Virtual Event Today: Supply Chain Security Summit - Join Event In-Progress

Security Experts:

Connect with us

Hi, what are you looking for?


Malware & Threats

Lazarus Group Targets South Korea via Supply Chain Attack

The North Korea-linked threat actor known as Lazarus has been targeting users in South Korea through a supply chain attack that involves software typically required by government and financial organizations, ESET reported on Monday.

The North Korea-linked threat actor known as Lazarus has been targeting users in South Korea through a supply chain attack that involves software typically required by government and financial organizations, ESET reported on Monday.

Lazarus is the most well known hacker group that is believed to be operating on behalf of the North Korean government, with attacks ranging from espionage to profit-driven operations. Unsurprisingly, many of the group’s operations are aimed at South Korea, including an interesting attack that was observed in recent months by ESET.

The campaign, believed to be part of an operation dubbed BookCodes by the Korea Internet & Security Agency, has been linked to Lazarus based on various aspects, including the malware used in the attacks, victimology, and the infrastructure leveraged by the attackers.

According to ESET, the hackers have targeted WIZVERA VeraPort, a piece of software that users need in order to be able to access services provided by some government and banking websites in South Korea.

The cybersecurity firm’s researchers believe the hackers haven’t actually compromised WIZVERA systems, and instead they have targeted the websites that use the software.

The attackers compromise web servers with VeraPort support and configure them to serve a malicious file instead of legitimate software. The malicious file is served when a user who has the VeraPort software installed visits the website associated with the compromised server.

For the attack to work, the hackers needed to sign their malware and in some cases they achieved this by abusing code-signing certificates issued to companies that provide physical and cyber security solutions.

The attackers initially push a signed downloader, followed by a dropper, a loader, another downloader, and then the final payload. The final payload is a RAT that allows the attackers to perform various activities on the compromised device, including to download and execute other malware.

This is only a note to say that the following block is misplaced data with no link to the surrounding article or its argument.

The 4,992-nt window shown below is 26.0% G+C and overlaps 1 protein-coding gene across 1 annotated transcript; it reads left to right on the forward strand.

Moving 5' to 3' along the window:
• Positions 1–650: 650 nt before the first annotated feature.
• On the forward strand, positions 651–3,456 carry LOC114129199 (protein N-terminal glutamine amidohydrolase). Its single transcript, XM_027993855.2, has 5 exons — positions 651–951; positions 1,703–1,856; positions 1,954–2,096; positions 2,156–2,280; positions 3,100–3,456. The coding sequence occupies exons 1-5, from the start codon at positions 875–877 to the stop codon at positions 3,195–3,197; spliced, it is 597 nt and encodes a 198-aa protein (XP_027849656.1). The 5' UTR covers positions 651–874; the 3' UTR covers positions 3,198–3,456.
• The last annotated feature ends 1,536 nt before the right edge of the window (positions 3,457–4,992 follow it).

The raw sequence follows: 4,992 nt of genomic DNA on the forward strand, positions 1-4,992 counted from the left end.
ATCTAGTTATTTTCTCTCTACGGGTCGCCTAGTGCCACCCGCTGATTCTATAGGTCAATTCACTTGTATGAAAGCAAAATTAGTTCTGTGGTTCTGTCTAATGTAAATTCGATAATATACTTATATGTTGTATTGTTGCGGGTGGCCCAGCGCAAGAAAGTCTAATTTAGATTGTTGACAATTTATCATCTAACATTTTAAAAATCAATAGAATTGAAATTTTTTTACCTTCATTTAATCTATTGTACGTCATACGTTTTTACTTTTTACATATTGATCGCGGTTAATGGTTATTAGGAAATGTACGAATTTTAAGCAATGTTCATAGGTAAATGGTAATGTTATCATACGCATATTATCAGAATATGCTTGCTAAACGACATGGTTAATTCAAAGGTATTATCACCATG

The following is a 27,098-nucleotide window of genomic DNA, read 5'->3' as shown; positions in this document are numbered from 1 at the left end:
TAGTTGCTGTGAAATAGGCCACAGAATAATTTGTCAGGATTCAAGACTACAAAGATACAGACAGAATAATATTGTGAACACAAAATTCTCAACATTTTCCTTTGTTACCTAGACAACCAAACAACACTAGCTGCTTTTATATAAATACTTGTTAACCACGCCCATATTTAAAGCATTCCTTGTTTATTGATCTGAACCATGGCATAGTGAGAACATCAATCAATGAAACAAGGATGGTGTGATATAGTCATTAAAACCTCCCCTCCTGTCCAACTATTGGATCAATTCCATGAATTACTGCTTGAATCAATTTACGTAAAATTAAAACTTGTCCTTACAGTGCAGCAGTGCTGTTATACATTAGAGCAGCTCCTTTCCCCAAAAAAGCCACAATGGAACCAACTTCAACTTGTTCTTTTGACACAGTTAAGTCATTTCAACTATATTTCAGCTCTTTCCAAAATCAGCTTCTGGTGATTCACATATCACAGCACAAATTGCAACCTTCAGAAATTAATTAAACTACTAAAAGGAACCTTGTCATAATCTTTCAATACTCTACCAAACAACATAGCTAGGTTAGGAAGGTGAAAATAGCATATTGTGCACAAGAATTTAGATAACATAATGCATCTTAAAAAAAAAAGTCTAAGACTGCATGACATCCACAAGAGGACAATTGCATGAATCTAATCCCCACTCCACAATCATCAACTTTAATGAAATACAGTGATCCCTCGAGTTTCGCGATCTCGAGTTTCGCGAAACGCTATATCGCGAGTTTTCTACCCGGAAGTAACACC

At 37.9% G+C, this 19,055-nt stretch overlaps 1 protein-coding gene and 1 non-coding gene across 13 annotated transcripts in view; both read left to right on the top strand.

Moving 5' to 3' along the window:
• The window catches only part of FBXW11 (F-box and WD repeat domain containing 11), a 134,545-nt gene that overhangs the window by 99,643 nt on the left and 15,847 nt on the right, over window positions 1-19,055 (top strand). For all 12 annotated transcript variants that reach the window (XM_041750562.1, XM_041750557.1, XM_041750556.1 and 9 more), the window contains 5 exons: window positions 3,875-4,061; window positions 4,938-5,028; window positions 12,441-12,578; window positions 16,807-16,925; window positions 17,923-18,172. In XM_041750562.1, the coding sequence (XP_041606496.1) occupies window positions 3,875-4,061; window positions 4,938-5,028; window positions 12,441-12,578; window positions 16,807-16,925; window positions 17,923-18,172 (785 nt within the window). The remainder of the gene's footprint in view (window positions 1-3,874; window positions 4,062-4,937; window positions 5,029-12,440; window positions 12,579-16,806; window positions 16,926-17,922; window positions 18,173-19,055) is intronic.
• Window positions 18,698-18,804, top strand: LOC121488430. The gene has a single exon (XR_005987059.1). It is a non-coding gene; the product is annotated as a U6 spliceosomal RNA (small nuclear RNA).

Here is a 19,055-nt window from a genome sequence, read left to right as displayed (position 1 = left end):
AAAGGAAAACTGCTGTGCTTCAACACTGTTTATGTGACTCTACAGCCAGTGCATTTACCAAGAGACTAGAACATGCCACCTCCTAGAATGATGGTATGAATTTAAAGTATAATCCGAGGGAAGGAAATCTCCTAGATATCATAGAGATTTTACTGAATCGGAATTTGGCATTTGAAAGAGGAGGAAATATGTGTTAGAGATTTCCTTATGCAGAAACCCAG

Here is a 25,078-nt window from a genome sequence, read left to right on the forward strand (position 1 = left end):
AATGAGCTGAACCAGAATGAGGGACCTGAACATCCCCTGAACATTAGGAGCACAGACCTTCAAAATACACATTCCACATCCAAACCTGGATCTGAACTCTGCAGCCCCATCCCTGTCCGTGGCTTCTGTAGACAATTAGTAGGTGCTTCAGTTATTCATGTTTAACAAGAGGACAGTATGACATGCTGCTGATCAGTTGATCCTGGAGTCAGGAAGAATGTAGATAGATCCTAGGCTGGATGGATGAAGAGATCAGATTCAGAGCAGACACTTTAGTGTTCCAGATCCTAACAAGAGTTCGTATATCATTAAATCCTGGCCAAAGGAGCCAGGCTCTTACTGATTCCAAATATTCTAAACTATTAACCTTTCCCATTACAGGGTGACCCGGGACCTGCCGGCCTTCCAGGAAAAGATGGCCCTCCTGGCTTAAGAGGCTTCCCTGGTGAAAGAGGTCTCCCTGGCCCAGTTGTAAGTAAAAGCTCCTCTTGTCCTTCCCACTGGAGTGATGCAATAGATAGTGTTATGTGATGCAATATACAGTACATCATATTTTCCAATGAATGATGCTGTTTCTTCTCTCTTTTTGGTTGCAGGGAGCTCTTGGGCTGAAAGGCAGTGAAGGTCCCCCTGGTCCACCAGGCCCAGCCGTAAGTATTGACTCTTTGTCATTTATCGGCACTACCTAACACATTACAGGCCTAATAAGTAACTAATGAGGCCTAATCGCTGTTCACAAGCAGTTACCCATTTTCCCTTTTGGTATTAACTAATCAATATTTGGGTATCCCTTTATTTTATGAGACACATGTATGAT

ESET noted that for the attack to succeed, the targeted web server needs to be configured in a certain way, which is why its experts say this malware delivery method has only been used in limited Lazarus operations.

“Attackers are particularly interested in supply-chain attacks, because they allow them to covertly deploy malware on many computers at the same time,” ESET researchers explained. “We can safely predict that the number of supply-chain attacks will increase in the future, especially against companies whose services are popular in specific regions or in specific industry verticals.”

ESET has published a blog post detailing the attacks and it has also shared some indicators of compromise (IoCs) to help organizations detect attacks.

Related: IoT Devices at Major Manufacturers Infected With Malware via Supply Chain Attack

Related: Avast Discloses New Supply-Chain Attack Attempt

Related: Cybersecurity Threats to the Food Supply Chain

Written By

Eduard Kovacs (@EduardKovacs) is a contributing editor at SecurityWeek. He worked as a high school IT teacher for two years before starting a career in journalism as Softpedia’s security news reporter. Eduard holds a bachelor’s degree in industrial informatics and a master’s degree in computer techniques applied in electrical engineering.

Click to comment

Daily Briefing Newsletter

Subscribe to the SecurityWeek Email Briefing to stay informed on the latest threats, trends, and technology, along with insightful columns from industry experts.

Join this webinar to learn best practices that organizations can use to improve both their resilience to new threats and their response times to incidents.


Join this live webinar as we explore the potential security threats that can arise when third parties are granted access to a sensitive data or systems.


Expert Insights

Related Content


The changing nature of what we still generally call ransomware will continue through 2023, driven by three primary conditions.


No one combatting cybercrime knows everything, but everyone in the battle has some intelligence to contribute to the larger knowledge base.


A recently disclosed vBulletin vulnerability, which had a zero-day status for roughly two days last week, was exploited in a hacker attack targeting the...

Risk Management

The supply chain threat is directly linked to attack surface management, but the supply chain must be known and understood before it can be...


Websites of German airports, administration bodies and banks were hit by DDoS attacks attributed to Russian hacker group Killnet


The overall effect of current global geopolitical conditions is that nation states have a greater incentive to target the ICS/OT of critical industries, while...

Malware & Threats

Threat actors are increasingly abusing Microsoft OneNote documents to deliver malware in both targeted and spray-and-pray campaigns.


The North Korean APT tracked as TA444 is either moonlighting from its previous primary purpose, expanding its attack repertoire, or is being impersonated by...